Double Take

MPAA Rating: PG-13

Entertainment: +2 1/2

Content: -3

It's impossible to give away the plot to DOUBLE TAKE because there's so much double talk. Popular comedian Eddie Griffin plays Freddy Tiffany, an annoying scam artist and con man haunting Daryl Chase (Orlando Jones), a successful investment banker. About the time smug Daryl is framed for embezzling, he meets Freddy, a fast-talking street hustler, who quickly cons Daryl out of his pocket money. As Daryl's legal problems mount, including a frame for murder, he decides to escape the country. But as fate would have it, or maybe not, Freddy pops up wherever Daryl is, and the business executive talks the zany clown into swapping clothes and identities. Freddy, now looking like a big shot, sticks to Daryl like flypaper, and travels with him on a wild trip to Mexico. All kinds of comical and sinister clashes with secret agents from the CIA, FBI and the Mexican Mafia, or maybe not, will have audiences as confused as Daryl and Freddy or Freddy and Daryl. As the old comic strip character Li'l Abner used to say, "amusin' but confusin'." Fans of Griffin and Saturday Night Live's Orlando may enjoy DOUBLE TAKE, but will leave the theater exhausted from chasing plot changes, no maybe about it.

Billed as an action/comedy, most of the movie's violence is slapstick, but there are also shootings, assassinations, gun threats and ruthless gangster violence. A secretary is found dead, or maybe not, the apparent victim of the mob. Daryl tries to get rid of Freddy by pushing him off a fast-moving train, but Freddy jumps up, runs and jumps back on the train. Gunfire is exchanged many times between good guys and bad guys who wear no hats, black or white, to identify which is which. The film's violence is so mixed with comical action that most viewers will not take it seriously. Daryl's girlfriend is a lingerie model, and along with other models, parades barely covered down a fashion runway. And a voluptuous clerk in a cheesy motel displays her feminine charms with low-cut blouses. There's no on-screen sex and only a few suggestive remarks, but DOUBLE TAKE's dialogue includes 32 obscenities and nine strong profanities, plus many crudities. This shallow, silly movie will attract young teens who once again will be exposed to offensive language and violence used to entertain.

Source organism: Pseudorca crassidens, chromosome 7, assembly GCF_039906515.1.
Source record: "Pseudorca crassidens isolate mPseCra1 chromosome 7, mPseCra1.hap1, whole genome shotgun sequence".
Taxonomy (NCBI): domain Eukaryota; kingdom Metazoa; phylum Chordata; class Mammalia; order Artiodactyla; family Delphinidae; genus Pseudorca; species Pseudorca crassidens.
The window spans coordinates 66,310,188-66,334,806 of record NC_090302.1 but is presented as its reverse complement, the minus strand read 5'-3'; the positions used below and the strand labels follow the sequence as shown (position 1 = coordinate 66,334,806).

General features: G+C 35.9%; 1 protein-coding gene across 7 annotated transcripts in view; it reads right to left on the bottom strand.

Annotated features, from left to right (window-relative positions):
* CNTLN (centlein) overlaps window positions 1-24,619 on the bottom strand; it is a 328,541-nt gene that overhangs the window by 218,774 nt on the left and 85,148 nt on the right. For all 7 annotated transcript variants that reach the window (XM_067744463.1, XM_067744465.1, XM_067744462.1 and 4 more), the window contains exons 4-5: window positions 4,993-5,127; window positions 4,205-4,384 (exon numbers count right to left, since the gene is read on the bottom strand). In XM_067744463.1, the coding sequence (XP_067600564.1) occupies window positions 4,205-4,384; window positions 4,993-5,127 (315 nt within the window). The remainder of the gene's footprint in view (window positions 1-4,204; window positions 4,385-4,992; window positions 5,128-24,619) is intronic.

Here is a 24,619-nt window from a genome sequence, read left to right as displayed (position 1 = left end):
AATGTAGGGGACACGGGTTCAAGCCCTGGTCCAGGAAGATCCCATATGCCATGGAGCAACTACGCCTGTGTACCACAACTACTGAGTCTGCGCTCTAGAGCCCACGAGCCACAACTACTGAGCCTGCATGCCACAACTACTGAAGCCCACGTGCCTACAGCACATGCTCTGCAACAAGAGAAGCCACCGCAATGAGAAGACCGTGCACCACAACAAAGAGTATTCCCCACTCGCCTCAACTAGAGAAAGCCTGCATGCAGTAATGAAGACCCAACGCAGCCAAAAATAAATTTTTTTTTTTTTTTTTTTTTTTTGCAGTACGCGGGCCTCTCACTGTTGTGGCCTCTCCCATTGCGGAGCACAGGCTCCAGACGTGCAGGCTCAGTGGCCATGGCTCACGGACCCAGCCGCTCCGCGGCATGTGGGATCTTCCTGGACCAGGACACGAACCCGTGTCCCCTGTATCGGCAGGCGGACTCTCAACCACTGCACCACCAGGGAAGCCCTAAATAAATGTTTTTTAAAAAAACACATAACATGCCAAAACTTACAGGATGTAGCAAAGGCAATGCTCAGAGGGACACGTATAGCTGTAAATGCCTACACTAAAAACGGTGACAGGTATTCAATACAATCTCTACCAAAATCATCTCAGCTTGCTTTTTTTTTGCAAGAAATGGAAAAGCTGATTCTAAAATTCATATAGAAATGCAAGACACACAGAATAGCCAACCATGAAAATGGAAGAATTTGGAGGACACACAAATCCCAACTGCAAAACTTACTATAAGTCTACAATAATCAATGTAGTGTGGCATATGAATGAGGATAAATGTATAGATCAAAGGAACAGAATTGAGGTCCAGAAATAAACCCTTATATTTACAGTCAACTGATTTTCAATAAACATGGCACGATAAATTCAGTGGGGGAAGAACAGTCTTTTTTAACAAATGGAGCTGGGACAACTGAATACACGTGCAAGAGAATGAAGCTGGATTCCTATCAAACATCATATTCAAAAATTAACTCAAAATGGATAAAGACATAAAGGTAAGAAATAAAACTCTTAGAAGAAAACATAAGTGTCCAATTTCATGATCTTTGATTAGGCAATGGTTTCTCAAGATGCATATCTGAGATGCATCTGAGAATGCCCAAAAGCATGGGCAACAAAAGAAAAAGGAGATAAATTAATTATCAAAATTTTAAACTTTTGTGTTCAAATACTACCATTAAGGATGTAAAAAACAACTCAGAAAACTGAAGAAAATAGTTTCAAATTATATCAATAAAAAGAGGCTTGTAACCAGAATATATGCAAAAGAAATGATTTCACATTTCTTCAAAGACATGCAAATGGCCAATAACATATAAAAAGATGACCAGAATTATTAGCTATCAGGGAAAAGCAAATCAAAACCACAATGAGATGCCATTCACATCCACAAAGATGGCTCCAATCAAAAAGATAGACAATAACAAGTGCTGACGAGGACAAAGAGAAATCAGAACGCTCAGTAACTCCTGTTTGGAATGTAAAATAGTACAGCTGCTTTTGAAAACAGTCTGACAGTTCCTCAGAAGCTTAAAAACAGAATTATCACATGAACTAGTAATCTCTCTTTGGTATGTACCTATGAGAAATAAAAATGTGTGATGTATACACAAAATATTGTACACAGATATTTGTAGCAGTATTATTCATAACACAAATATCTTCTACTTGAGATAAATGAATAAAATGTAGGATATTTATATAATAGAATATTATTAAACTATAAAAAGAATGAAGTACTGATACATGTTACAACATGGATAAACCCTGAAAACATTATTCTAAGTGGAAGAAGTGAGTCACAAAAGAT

Preview Reviewer: Mary Draughon
Buena Vista (Touchstone/Disney), 500 S. Buena Vista St., Burbank, CA 91521

The following categories contain objective listings of film content which contribute to the subjective numeric Content ratings posted to the left and on the Home page.

Crude Language: Many (28) times Moderate 19, mild 9

Obscene Language: Many (32) times - F-word 1, s-word 31

Profanity: Several (9) times Regular (GD 8, J 1)

Violence: ContinuousModerate (mobster warfare with gun battles, explosions, man thrown from train, chases, kicks to crotch, dead body shown)

Sex: None

Nudity: Near Nudity few times (lingerie fashion show; woman in low-cut blouse)

Sexual Dialogue/Gesture: Few times (reference to sex, man grabs nun's buttocks, man scratches crotch)

Drugs: Few times (alcohol drinking)

Other: Racial slurs

Running Time: 93 minutes
Intended Audience: Teenagers and young adults

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